To visit a detainee, the entry process feels like a maximum security prison, with morose security guards screening you like you are intent on causing a prison riot.
Monmouth County Jail, which is primarily used to house criminal suspects but also by ICE, inmates are free to walk the halls and can be seen playing sports or exercising outside. In other words, criminal jails often treat their detainees better than civil detention centers, which by their definition hold persons that are not criminals.
Today, ICE revealed that it has not completely ignored advocates’ requests for more humane treatment of immigrant detainees. According to the New York Times:
On a patch of Texas farmland near the Gulf of Mexico, immigrationofficials on Tuesday unveiled one of the most visible results of a three-year-old plan to overhaul the nation’s immigration detention system: a brand-new center intended to provide a less penal setting for detainees…
Inside, behind high tan-colored walls, the center has the feel of a school, with dormitories of bunk beds, a gymnasium, a library, computers with Internet access, cable television, a medical center, landscaped courtyards, an outdoor soccer pitch and courts for basketball and volleyball.
There are also courtrooms for immigration hearings, which will be conducted before judges in San Antonio and Houston via video conferencing.(emphasis added)
As an attorney representing detained immigrants, the biggest single challenge is communication with the client. It is often prohibitively expensive or simply impossible to communicate with a detained immigrant. If the client does not have money in his account, he cannot call his attorney. Even if he does have money in his account, the one moment he has time to call, his/her attorney may not be available. And more times than not, no one can call the immigrant. Furthermore, detainees are often housed far away from family, friends, and their attorney, making a personal visit extremely difficult.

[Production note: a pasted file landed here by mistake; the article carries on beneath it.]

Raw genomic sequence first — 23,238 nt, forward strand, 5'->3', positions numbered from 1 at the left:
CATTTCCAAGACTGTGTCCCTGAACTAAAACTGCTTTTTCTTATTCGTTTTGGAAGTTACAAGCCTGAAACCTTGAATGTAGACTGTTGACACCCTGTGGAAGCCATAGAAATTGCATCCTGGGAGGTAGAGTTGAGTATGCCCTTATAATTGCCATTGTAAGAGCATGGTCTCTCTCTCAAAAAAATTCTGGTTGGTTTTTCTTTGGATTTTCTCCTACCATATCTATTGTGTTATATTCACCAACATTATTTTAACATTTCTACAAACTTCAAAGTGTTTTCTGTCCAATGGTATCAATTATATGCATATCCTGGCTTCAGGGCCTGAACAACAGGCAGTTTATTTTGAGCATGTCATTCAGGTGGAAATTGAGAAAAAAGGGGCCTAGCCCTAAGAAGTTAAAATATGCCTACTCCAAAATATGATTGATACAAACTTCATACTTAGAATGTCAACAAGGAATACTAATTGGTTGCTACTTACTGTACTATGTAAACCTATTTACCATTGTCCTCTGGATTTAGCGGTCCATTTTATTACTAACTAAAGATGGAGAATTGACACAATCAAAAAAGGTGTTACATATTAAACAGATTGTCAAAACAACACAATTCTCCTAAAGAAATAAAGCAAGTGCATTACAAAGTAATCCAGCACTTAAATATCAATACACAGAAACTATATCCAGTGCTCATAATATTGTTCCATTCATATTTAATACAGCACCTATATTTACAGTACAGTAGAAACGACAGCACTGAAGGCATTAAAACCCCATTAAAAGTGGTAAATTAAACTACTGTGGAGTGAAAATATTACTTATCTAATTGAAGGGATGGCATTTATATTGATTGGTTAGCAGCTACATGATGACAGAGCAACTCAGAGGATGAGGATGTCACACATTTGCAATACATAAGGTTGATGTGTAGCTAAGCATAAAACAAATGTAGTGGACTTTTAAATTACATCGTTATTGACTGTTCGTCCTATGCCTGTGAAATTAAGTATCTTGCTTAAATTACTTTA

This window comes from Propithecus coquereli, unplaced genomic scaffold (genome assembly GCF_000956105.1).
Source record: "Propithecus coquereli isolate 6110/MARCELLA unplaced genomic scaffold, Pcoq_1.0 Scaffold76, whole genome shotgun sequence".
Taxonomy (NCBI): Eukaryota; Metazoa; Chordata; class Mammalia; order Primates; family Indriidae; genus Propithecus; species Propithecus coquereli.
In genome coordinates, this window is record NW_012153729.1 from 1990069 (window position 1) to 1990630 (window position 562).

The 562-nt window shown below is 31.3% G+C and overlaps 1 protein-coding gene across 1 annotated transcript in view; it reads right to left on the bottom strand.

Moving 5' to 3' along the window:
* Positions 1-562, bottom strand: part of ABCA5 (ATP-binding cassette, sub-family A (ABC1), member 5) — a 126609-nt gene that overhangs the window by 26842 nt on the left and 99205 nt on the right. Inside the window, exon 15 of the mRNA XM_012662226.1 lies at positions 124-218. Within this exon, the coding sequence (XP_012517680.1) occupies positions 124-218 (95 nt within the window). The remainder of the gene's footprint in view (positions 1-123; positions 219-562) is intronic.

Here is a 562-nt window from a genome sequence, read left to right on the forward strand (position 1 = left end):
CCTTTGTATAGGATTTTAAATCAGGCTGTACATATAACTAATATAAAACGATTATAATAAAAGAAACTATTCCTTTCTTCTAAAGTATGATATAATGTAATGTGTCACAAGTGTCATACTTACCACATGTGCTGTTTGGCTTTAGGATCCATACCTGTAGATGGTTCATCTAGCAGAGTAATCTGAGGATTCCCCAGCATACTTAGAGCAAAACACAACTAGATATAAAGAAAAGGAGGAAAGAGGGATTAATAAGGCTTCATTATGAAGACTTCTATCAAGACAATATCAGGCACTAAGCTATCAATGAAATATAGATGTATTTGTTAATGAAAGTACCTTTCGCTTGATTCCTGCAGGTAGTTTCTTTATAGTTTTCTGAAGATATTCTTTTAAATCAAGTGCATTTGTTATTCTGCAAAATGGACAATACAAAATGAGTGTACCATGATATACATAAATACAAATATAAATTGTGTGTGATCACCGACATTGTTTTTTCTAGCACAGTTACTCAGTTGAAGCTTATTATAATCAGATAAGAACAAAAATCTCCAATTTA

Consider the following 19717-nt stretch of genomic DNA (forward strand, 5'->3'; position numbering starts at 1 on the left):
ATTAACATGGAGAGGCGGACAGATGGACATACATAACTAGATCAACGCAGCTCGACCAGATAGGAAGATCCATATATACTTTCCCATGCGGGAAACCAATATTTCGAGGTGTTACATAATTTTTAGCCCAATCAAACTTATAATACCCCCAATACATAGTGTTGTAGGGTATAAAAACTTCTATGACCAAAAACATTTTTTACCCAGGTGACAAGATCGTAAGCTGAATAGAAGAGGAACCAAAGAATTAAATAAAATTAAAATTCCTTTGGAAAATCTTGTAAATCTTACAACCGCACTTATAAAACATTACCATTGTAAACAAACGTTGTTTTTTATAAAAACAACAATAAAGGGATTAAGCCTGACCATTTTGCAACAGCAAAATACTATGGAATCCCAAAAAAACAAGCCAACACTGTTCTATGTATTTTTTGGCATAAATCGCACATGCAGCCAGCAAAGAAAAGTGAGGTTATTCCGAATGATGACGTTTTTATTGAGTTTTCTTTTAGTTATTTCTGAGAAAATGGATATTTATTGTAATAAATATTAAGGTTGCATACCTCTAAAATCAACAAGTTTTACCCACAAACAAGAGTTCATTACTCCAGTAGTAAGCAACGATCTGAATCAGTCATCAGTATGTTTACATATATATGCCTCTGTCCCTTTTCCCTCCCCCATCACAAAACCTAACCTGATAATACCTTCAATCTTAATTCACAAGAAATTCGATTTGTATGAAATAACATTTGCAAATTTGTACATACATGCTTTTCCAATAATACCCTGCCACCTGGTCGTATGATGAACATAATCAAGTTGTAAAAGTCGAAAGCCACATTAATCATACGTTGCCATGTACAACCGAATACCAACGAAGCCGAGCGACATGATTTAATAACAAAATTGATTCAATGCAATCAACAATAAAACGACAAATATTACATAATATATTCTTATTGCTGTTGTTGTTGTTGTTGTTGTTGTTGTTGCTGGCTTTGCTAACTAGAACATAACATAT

Therefore, the introduction of internet access to detained immigrants is a very important step in affording detainees with the proper due process rights guaranteed to them by the US constitution.
Some anti-immigrants, like the oft-quoted Congressman Lamar Smith, raise misleading criticisms of the new guidelines: “a hospitality guideline for illegal immigrants.”
Smith went further, stating that: “The administration goes beyond common sense to accommodate illegal immigrants and treats them better than citizens in federal custody,”
Smith dishonestly analogizes “illegal immigrants” to “citizens” in federal custody. The latter are being held on suspicion of violating criminal law while the former upon suspicion of violating civil immigration laws. Many if not most of the time, the “illegal immigrant” that Smith so effectively dehumanizes by stripping that person of its humanity with the adjective “illegal”, is in fact a great person, who has raised a family, led an upstanding life, and has contributed to our society.
In the worst case scenario, immigrants held in detention are extremely vulnerable: they may be fleeing persecution, mentally ill, or even victims of serious crimes within the United States. I have seen, for example, a person that was twice the victim of rape be detained for months solely because of her immigration status.
In fact, many of these “illegal immigrants” subject to detention have done exponentially more for the US than its own citizens (such as those that Smith refers to in federal custody).
We hope that this new detention center is not the first of its kind. Even though there is no empirically concrete benefit gained by detaining and deporting anyone–apart from getting politicians elected–the government should at least treat the cannon fodder it has coerced into its system with dignity and respect.